Defense: FBI found no link between Instagram account, devices from LCHS threat suspect’s home

Defense: FBI found no link between Instagram account, devices from LCHS threat suspect’s home

Investigators continue to search the electronic devices used by the teen accused of threatening to shoot up Lewis and Clark High School. However, the more investigators search, the less evidence they find to incriminate Ryan Lee.

Lee has been arrested a total of three times in a case involving cyber threats against students and LCHS. He was first arrested in June 2018 for allegedly posting threats toward several students at the high school under the Instagram handle steven_smith_4.

RELATED: Student arrested three times in cyber threat case appears in court

Police said threats were made from the same Instagram username in November 2018, but Lee was not charged in connection to those. At the time, police filed a search warrant to examine Lee’s tablet. Court documents state Instagram files were found on the device, but there was no evidence that Lee used the tablet to access the Instagram username that made the threats or the email associated with that username.

Lee was arrested again in January after a different Instagram username made threats that mirrored the ones police said Lee made in May. Police accused Lee of messaging a female student, threatening to shoot her family and sending her pornographic pictures and texts. Police traced an IP address back to Lee’s home and he was arrested again.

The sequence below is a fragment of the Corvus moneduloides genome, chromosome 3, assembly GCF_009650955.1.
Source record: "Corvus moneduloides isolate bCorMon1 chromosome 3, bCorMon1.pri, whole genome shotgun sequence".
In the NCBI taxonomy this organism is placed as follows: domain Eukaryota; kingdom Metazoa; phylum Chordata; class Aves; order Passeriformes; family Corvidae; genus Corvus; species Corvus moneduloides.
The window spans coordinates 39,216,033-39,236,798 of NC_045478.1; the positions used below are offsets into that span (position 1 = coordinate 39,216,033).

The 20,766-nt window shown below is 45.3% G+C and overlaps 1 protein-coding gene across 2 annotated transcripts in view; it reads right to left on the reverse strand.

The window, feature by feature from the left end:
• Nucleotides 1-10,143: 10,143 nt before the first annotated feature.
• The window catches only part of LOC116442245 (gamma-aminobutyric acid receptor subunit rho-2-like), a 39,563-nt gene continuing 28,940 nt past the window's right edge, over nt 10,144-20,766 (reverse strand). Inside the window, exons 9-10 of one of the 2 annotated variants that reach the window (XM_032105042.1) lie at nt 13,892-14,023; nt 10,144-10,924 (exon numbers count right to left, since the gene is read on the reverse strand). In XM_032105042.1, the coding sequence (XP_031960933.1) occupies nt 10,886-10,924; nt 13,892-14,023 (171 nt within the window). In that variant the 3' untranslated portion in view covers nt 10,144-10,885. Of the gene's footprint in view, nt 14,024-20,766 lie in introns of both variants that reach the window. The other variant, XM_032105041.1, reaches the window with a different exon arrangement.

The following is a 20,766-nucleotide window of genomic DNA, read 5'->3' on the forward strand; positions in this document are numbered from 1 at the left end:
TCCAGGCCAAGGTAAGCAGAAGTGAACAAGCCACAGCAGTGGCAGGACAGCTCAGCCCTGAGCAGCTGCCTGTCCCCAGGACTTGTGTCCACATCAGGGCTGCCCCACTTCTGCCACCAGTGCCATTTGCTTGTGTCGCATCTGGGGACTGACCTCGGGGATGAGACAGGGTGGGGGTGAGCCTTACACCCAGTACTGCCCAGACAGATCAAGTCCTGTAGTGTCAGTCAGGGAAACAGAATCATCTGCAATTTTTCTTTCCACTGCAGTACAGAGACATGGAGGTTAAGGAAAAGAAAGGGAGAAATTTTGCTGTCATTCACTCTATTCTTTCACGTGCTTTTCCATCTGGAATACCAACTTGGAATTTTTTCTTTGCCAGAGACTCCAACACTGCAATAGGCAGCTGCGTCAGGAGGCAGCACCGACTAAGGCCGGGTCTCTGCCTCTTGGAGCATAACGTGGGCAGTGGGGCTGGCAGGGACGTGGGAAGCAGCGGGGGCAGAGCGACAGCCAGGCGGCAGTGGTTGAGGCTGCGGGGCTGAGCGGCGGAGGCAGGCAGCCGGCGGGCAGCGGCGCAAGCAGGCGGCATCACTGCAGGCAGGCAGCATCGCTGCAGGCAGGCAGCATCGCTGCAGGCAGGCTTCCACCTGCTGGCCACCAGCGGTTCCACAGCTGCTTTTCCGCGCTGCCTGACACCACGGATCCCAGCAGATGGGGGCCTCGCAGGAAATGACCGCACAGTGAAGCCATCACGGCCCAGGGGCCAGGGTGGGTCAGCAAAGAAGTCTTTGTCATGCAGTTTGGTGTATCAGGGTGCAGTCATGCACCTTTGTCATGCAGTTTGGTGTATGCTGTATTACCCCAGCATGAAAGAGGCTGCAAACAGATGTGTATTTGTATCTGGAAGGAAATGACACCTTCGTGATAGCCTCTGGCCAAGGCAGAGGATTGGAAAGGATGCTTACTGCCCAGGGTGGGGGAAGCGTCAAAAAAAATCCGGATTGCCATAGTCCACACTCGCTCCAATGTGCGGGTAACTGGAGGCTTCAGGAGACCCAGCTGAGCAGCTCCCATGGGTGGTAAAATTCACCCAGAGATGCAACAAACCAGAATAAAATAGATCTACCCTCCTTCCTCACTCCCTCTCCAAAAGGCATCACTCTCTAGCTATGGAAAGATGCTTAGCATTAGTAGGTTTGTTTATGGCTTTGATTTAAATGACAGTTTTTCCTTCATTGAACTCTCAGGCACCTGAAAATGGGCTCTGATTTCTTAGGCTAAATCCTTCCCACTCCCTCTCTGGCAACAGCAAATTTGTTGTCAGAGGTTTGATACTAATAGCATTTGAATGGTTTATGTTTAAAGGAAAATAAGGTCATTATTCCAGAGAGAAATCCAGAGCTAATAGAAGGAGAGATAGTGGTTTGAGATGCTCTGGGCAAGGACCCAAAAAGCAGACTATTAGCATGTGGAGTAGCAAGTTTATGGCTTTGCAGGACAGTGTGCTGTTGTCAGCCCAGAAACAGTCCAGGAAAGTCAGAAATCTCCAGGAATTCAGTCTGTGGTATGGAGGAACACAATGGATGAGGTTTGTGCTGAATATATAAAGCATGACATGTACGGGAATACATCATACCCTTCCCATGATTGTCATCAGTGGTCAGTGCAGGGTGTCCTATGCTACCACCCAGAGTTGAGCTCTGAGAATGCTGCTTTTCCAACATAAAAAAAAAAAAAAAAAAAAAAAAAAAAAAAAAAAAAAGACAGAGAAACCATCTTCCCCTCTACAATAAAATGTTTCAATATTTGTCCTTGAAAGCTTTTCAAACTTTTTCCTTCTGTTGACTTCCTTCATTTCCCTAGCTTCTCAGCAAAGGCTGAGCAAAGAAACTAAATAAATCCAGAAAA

Lee’s bond was set at $1 million, but was later reduced to $100,000. His family paid the lower bond in cash and bailed him out. A judge ordered that the Lee family have no internet at their home and keep their cellphones locked with a code that Lee did not know.

READ: Bond reduced for LCHS threat suspect

In January, Lee’s attorney maintained that IP addresses do not establish a strong enough connection. Lee’s defense team filed a Knapstad motion asking the court to dismiss the charges against Lee on the grounds that the state did not provide enough evidence for a jury to convict a defendant. The motion stated that while IP addresses are a start, establishing location, they are not enough to prove that Lee himself sent the messages.

According to court records, the investigation has identified at least 42 IP addresses associated with the steven_smith_4 Instagram account. Court records state, of those 42 IP addresses, 10 were associated with the Lee family home’s Comcast account, while a majority were third party or false IP addresses from virtual private networks.

Additionally, forensic examinations have been performed on Lee’s iPhone and Tablet, as well as 11 other devices from the Lee family home, according to court records. Documents state these exams have been performed by the State, FBI and Defense experts and have established that there is no evidence of any messages or posts from the steven_smith_4 Instgram account being sent or received on any of the devices seized from Lee.

Lee was arrested a third time in March. Police said he posted on Instagram under an account with his name on it; which was a violation of the order issued by the court.

According to court records, Lee’s has been locked out of his personal account since June 2018, but there has been activity on the account since then. Court records also show there was activity on Lee’s personal account at times where he did not have access to the Internet.

Police said Lee denied having an Instagram account in an initial interview. However, according to court records, Lee later admitted to creating the account and sending messages to teenage girls.

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